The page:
Harvest weather may be favorable in much of the Midwest in September and concerns about an early first freeze for many farmers may have diminished, DTN Senior Ag Meteorologist Bryce Anderson said Wednesday during DTN’s harvest weather outlook webinar.
Anderson said despite concerns across the Corn Belt about an early freeze, DTN’s forecast calls for a normal or average first-freeze date in many regions.
In most central and Northern Plains areas, crops will “race the average” first freeze date, he said. In many areas where crop development is behind, Anderson said the first freeze date needs to lag by at least one week to help crops make up ground.
“If there is a freeze in the last 10 days of September, there will be crop damage,” he said. “In some areas, crops will have a chance of meeting maturity.”
The first freeze date in places like central Nebraska and central Iowa, for example, usually falls during the first 10 days of October.
“Usually in this area the first freeze is not a big deal,” Anderson said. “Not this year.”
In the southern and Eastern Corn Belt, an October frost date will be likely, he said. “It is in a part of the country where planting was very, very late,” Anderson said.
In the north and central Midwest, the National Oceanic and Atmospheric Administration (NOAA) is forecasting below-normal harvest temperatures.
“In our view, in the upper atmosphere high pressure is ridging,” Anderson said.
Low pressure in Western Canada is a “weak feature,” he said. However, NOAA forecasts call for low pressure to move south, leading to above-average precipitation and below-average temperatures.
In DTN’s view, Anderson said there will be near- to above-average temperatures in the fall for many regions, which is favorable for late crop development.
He said the good news for farmers across much of the Midwest is that in the next 10 days upper air features indicate major crop areas are unlikely to get “real cold, real fast.” That’s because a zonal flow of high pressure across the U.S. should allow favorable temperatures for crop development.
Anderson said this may bode well for states such as Minnesota, Iowa and Wisconsin where crop development is woefully behind as a result of a series of wet weather events in the spring.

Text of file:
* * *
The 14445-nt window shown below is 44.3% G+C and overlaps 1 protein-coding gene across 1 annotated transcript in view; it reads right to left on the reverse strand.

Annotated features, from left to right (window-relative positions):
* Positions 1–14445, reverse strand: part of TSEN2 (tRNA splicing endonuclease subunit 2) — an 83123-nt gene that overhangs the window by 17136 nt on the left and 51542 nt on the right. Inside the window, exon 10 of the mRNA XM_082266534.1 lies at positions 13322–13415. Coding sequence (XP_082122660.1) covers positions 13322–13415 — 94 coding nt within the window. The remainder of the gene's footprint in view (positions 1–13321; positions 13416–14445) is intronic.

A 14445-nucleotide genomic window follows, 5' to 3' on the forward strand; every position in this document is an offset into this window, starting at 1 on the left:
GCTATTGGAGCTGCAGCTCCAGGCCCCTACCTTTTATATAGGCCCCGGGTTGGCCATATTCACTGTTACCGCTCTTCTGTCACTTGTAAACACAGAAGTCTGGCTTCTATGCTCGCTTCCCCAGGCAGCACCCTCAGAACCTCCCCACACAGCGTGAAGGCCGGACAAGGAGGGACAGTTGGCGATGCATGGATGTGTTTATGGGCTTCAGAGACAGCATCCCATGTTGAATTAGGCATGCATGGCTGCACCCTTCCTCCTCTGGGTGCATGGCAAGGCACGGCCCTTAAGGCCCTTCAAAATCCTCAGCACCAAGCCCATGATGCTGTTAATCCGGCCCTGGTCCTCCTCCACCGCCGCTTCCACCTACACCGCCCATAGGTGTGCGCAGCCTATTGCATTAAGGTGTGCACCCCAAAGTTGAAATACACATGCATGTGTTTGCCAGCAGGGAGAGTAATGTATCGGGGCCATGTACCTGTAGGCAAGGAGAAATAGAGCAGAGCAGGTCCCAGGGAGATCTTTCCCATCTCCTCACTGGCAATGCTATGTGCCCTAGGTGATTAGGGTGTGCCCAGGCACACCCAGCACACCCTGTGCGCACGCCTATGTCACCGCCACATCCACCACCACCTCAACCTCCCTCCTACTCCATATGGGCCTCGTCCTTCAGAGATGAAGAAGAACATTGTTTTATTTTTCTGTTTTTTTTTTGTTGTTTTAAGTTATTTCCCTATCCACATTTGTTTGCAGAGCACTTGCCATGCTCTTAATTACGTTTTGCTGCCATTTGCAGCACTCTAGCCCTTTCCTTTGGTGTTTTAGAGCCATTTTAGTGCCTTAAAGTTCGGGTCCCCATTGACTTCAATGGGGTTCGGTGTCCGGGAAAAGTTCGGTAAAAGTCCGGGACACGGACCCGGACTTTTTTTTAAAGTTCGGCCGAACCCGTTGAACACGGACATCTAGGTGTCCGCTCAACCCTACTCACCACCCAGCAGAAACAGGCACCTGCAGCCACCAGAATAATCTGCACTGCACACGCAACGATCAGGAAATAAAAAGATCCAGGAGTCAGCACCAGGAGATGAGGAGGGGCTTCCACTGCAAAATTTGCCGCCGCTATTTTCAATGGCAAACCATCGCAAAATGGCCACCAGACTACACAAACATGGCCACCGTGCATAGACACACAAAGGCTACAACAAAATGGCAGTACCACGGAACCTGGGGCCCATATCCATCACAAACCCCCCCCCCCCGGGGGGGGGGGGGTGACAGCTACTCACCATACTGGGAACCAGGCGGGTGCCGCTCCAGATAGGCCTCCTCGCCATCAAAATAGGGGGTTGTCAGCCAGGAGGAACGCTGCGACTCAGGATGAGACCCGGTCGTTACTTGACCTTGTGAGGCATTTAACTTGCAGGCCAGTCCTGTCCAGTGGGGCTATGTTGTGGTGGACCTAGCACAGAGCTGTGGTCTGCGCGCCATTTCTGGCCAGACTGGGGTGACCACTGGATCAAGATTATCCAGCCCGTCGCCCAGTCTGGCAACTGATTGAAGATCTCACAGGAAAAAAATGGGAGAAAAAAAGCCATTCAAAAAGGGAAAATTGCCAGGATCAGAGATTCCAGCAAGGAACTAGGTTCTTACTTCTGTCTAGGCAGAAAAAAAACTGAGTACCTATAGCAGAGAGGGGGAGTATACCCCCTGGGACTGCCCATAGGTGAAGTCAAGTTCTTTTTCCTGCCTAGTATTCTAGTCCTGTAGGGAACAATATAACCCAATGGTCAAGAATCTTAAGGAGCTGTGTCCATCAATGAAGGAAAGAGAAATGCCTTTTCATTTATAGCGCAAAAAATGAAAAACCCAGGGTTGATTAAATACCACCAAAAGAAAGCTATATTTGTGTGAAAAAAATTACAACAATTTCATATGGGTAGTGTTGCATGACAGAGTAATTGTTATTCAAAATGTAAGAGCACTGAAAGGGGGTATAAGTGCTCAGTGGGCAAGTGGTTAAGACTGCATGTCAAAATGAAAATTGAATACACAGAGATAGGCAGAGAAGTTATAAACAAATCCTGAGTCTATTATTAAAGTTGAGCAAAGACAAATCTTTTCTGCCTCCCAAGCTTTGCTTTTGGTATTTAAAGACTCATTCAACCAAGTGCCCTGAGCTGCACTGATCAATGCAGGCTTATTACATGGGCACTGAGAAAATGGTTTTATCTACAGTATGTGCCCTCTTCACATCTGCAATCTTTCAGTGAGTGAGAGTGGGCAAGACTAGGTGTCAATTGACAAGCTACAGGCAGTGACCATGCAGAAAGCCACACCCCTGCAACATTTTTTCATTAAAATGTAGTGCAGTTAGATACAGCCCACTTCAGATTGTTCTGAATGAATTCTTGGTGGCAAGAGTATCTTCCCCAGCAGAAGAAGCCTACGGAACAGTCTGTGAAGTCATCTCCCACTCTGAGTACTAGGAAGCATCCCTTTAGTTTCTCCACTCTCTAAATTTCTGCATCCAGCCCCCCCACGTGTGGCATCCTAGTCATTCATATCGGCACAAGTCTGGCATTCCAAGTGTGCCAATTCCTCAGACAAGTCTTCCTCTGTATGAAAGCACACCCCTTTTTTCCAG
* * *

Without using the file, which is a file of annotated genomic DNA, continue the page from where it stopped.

Over the next seven days, however, Anderson said there will be a cooler trend for the Northern Plains and the northern Midwest.
When it comes to precipitation during the next seven days, Anderson said there will be an area of moderate-to-heavy rainfall from the northern Midwest to the Southeast. The Eastern Corn Belt is likely to see just areas of light precipitation in the next seven days.
Minnesota, Iowa, Wisconsin and others in the upper Midwest face a deficit of 50 to 100 growing degree days. In the western and northern Midwest, Anderson said, the cooler pattern has not allowed crop maturity to continue.
During the July-to-August time frame, he said the eastern Pacific Ocean has cooled, moving from an El Nino pattern to neutral.
“When the eastern Pacific has cooled the response is hotter and drier in the Southern Plains,” Anderson said.
When it comes to precipitation, Anderson said September throughout the Plains will not be quite as wet as NOAA’s forecast.
One wildcard to consider is the level of storm activity in the tropics, he said. Currently there is an elevated potential for tropical storms in the Gulf of Mexico to include a forecasted 16-named storms.
“Tropical activity is one potential problem for the fall weather harvest outlook,” Anderson said.
“Harvest is going to be late. There will be a lot more grain dried down than we’ve seen in some areas.”
On a positive note, Anderson said recent 1- and 2-inch rainfalls in central areas of the Midwest came at a time when crops needed the moisture. “It is going to help, I don’t think we can discount that,” he said.
Despite a favorable fall forecast, Anderson said it’s difficult to say how the wet spring weather, which led to 19 million acres of prevented planting this year, will affect the final harvest.
“It was a very wet year — well above average in most states and near-record amounts,” he said. “It has caused a whole lot of complications. There are still areas of concern. This is not going to go away.”
In looking at the vegetation index as of Aug. 1, Anderson said there are many areas of the map colored in brown — indicating areas of zero vegetation.
“It illustrates the kind of acreage loss and prevented planting we’re dealing with this year” in areas across the Corn Belt, he said.
One question asked is whether prevented planting acres were on subpar quality acres.
“There’s some of that, but also real good ground that was too wet to plant,” Anderson said. “We do have uneven crops all over the place.”
Anderson pointed to McLean County, Illinois, an annual powerhouse corn-producing area that turns out consistent crops. As of Aug. 21, he said the county’s corn crop is facing lack of pollination and extreme variability.
“It is an area where usually development of crops is uniformly large,” he said. “We’re not seeing that this year.”
Todd Neeley can be reached at firstname.lastname@example.org
Follow him on Twitter @toddneeleyDTN
Source: Todd Neeley, DTN
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